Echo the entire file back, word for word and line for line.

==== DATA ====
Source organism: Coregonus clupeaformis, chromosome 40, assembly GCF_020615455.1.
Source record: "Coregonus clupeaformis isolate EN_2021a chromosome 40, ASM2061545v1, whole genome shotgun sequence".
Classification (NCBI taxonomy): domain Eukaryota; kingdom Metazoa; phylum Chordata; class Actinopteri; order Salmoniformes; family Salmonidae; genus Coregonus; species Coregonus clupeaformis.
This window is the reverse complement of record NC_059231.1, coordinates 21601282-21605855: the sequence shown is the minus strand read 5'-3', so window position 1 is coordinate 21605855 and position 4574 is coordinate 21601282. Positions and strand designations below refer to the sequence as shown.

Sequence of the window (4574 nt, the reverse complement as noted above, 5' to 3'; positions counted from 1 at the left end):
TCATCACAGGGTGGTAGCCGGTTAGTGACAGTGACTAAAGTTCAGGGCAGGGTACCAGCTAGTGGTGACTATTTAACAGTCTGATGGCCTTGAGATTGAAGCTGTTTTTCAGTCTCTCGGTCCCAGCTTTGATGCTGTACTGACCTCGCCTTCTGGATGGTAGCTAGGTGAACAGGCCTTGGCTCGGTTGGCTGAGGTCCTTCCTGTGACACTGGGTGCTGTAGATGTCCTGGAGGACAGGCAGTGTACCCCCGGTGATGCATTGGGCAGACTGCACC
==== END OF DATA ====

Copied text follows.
Source organism: Coregonus clupeaformis, chromosome 40, assembly GCF_020615455.1.
Source record: "Coregonus clupeaformis isolate EN_2021a chromosome 40, ASM2061545v1, whole genome shotgun sequence".
Classification (NCBI taxonomy): domain Eukaryota; kingdom Metazoa; phylum Chordata; class Actinopteri; order Salmoniformes; family Salmonidae; genus Coregonus; species Coregonus clupeaformis.
This window is the reverse complement of record NC_059231.1, coordinates 21601282-21605855: the sequence shown is the minus strand read 5'-3', so window position 1 is coordinate 21605855 and position 4574 is coordinate 21601282. Positions and strand designations below refer to the sequence as shown.

Sequence of the window (4574 nt, the reverse complement as noted above, 5' to 3'; positions counted from 1 at the left end):
TCATCACAGGGTGGTAGCCGGTTAGTGACAGTGACTAAAGTTCAGGGCAGGGTACCAGCTAGTGGTGACTATTTAACAGTCTGATGGCCTTGAGATTGAAGCTGTTTTTCAGTCTCTCGGTCCCAGCTTTGATGCTGTACTGACCTCGCCTTCTGGATGGTAGCTAGGTGAACAGGCCTTGGCTCGGTTGGCTGAGGTCCTTCCTGTGACACTGGGTGCTGTAGATGTCCTGGAGGACAGGCAGTGTACCCCCGGTGATGCATTGGGCAGACTGCACC